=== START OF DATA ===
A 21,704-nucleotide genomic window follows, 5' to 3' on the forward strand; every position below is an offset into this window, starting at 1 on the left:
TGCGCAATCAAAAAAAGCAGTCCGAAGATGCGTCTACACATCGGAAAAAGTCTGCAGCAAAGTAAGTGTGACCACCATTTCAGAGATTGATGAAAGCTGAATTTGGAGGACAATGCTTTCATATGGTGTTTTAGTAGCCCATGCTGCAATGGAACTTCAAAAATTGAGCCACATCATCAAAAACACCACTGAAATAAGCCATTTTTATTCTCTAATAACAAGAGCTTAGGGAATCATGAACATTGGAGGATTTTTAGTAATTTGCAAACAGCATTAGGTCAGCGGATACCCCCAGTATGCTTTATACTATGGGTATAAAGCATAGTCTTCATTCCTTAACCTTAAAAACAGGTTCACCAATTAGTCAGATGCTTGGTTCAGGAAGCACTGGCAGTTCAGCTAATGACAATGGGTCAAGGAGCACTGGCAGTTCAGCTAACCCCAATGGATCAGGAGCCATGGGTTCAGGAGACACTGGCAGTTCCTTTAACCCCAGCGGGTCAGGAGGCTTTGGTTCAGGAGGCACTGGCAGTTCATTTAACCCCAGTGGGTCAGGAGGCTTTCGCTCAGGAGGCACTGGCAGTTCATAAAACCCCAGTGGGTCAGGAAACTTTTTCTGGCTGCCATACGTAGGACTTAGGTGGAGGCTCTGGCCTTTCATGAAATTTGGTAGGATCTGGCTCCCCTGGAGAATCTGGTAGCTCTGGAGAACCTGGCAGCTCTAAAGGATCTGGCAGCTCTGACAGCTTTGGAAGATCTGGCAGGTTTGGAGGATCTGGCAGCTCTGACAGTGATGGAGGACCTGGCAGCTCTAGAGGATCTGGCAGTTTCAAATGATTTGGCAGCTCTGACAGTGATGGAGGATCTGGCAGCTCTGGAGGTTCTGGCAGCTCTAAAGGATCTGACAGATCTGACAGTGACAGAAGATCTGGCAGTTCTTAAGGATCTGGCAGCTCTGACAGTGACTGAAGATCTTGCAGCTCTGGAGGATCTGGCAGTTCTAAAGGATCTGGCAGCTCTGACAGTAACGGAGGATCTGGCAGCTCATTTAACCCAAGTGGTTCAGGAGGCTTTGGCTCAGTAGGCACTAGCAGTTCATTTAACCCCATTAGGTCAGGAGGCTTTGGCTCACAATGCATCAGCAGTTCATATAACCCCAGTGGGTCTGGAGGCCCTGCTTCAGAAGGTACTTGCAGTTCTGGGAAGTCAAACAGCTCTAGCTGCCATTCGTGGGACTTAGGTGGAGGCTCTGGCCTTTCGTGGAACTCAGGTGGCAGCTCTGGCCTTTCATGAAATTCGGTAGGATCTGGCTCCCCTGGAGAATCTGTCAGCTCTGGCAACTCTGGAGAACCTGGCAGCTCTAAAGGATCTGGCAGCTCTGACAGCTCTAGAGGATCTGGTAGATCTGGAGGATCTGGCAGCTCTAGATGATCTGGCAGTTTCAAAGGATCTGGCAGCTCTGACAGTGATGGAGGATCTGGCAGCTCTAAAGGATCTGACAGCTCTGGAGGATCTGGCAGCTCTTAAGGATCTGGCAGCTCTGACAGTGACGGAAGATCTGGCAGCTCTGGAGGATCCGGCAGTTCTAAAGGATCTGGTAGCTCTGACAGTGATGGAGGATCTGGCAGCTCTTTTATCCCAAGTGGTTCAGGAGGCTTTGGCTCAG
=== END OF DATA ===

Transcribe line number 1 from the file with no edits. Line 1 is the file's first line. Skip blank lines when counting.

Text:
A 21,704-nucleotide genomic window follows, 5' to 3' on the forward strand; every position below is an offset into this window, starting at 1 on the left: